An academy trust sponsored by the University of Chester has been criticised for standards in its schools and high exclusion rates, following a focused review by Ofsted.
The University of Chester Academies Trust (UCAT), which sponsors three primary and four secondary schools, had previously received a pre-warning notice from the Department for Education in April 2014.
In her letter to UCAT chief executive Linda Rowe, inspector Margaret Farrow said: “School improvement strategies developed in the first five years of the trust’s existence failed to deliver the necessary improvements in pupils’ outcomes. Where improvements did occur, they were unsustainable because they were too dependent on external support.”
Three UCAT schools were inspected between November 8-9, and all were judged “requires improvement”. One had previously been in special measures, as had another’s predecessor school, before it joined the trust.
The inspectorate said standards were below average in two of the primaries, and three of the secondaries, and criticised progress made by disadvantaged pupils.
No hiding place
Ms Farrow described exclusions as “too high” at two of the primaries, and permanent exclusions as “unacceptably high” at University Primary Academy Kidsgrove, while fixed-period and permanent exclusion rates were “unacceptably high” in two secondary schools.
Her letter added: “It is most worrying that this is particularly the case for boys, disadvantaged pupils and pupils who have special educational needs and/or disabilities.”
In one secondary school, 15 per cent of pupils had one or more fixed-period exclusions, compared to just under 4 per cent nationally.
However, the report also highlighted improvements since the trust made “significant changes” to leadership at board, chief executive, governor, principal and staff levels over the past two years.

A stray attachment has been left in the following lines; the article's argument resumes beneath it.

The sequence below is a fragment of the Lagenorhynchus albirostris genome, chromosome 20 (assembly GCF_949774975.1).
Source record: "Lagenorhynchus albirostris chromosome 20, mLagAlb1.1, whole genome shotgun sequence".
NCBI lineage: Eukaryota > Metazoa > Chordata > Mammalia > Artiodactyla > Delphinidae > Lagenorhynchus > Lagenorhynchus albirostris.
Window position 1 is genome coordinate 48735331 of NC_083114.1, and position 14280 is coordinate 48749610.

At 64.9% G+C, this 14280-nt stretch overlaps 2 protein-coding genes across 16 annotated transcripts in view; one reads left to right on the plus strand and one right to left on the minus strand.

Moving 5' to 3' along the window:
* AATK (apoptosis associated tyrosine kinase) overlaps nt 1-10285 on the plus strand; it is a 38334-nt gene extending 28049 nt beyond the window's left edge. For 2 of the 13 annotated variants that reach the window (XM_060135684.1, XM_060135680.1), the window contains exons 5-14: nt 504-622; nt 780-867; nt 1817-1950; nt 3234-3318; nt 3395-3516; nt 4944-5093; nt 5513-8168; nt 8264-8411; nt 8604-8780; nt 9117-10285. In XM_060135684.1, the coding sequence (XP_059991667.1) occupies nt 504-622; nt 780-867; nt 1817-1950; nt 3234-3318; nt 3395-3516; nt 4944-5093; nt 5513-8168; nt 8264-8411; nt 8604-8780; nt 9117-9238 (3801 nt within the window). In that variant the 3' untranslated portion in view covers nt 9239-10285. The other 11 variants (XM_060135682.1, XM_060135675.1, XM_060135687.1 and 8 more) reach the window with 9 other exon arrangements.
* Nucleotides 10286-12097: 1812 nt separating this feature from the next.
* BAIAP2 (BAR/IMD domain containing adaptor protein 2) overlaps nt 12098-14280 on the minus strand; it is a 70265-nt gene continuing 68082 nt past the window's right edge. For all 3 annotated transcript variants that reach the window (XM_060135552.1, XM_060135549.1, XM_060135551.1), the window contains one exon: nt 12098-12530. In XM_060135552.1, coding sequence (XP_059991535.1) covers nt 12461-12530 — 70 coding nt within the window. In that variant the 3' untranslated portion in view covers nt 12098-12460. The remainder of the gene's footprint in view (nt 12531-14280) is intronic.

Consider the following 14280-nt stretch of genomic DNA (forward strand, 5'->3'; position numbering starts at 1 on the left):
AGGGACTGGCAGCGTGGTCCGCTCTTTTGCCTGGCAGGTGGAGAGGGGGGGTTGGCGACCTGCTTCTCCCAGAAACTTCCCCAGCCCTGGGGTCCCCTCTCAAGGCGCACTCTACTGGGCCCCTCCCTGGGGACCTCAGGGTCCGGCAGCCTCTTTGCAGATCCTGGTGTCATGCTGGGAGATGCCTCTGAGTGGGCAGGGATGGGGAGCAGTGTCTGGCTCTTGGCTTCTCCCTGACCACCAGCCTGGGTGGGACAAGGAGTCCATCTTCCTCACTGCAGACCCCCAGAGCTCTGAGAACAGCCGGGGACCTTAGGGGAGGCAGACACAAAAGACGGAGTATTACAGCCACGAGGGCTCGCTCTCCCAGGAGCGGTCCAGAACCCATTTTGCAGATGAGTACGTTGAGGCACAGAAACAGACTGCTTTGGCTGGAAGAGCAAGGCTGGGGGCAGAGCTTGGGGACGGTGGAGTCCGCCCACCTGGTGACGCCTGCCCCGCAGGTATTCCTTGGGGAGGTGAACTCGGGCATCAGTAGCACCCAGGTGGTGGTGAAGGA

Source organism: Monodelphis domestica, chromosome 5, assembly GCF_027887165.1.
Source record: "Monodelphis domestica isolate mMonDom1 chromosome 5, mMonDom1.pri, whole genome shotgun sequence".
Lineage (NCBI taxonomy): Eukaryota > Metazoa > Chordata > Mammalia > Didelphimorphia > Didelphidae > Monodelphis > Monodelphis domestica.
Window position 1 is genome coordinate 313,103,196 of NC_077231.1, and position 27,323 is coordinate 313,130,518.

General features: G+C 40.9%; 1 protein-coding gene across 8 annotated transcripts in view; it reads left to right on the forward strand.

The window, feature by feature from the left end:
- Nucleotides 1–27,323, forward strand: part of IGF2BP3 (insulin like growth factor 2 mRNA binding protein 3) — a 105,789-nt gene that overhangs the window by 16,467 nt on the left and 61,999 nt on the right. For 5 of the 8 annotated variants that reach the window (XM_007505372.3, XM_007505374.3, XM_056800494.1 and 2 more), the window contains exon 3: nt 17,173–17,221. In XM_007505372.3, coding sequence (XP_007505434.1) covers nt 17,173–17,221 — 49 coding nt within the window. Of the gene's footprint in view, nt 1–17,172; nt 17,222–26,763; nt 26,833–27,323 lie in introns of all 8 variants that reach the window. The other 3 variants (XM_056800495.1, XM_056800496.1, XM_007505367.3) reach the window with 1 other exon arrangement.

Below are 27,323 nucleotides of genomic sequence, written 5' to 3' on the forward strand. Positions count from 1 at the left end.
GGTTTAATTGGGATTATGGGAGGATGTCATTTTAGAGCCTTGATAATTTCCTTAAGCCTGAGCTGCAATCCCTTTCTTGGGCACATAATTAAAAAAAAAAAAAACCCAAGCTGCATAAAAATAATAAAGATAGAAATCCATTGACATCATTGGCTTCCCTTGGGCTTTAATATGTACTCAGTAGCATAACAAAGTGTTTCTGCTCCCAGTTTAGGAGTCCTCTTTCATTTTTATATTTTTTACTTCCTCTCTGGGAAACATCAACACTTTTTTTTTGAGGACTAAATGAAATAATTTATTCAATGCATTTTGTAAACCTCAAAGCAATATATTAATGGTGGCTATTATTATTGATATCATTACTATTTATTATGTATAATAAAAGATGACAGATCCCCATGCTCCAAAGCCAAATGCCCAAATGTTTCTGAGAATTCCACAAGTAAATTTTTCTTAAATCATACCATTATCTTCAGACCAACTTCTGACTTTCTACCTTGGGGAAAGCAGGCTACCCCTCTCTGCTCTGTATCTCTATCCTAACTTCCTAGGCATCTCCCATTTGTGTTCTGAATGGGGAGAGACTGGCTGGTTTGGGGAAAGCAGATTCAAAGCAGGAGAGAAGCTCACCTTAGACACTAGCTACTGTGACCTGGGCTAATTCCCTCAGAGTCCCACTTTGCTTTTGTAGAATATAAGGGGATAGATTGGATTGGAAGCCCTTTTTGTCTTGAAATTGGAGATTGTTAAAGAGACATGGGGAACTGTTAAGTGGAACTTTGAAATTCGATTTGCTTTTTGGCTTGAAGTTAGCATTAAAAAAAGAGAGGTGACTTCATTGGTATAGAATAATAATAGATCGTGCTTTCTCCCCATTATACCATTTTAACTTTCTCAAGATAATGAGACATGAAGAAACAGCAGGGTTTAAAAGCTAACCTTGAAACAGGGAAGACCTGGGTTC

Ofsted said Ms Rowe’s work to improve leadership and management across the trust was “beginning to bear fruit”, and her appointment in September 2015 had been “instrumental in the significant changes currently taking place”.
The letter added: “The trust is now taking effective action, but it is too soon to see the impact of its work on trust-wide improvement in pupils’ outcomes.”
It highlighted improved assessment procedures which meant “there is no hiding place for underachievement or concerns”, greater collaboration between the academies, and positive feedback from external partners.
UCAT and the Department for Education have been approached for comment.
In a statement, UCAT said the review “recognises the positive direction that the trust is now taking to improve outcomes across all of its academies”.
It said that work was already underway to address Ofsted’s recommendations, including the university providing “further targeted opportunities for professional development for teachers”, and that its principals were working together to reduce absence rates and exclusions.
It added: “The University of Chester, as sponsor of UCAT, is fully committed to ensuring the recommendations set out in the review are addressed rapidly.”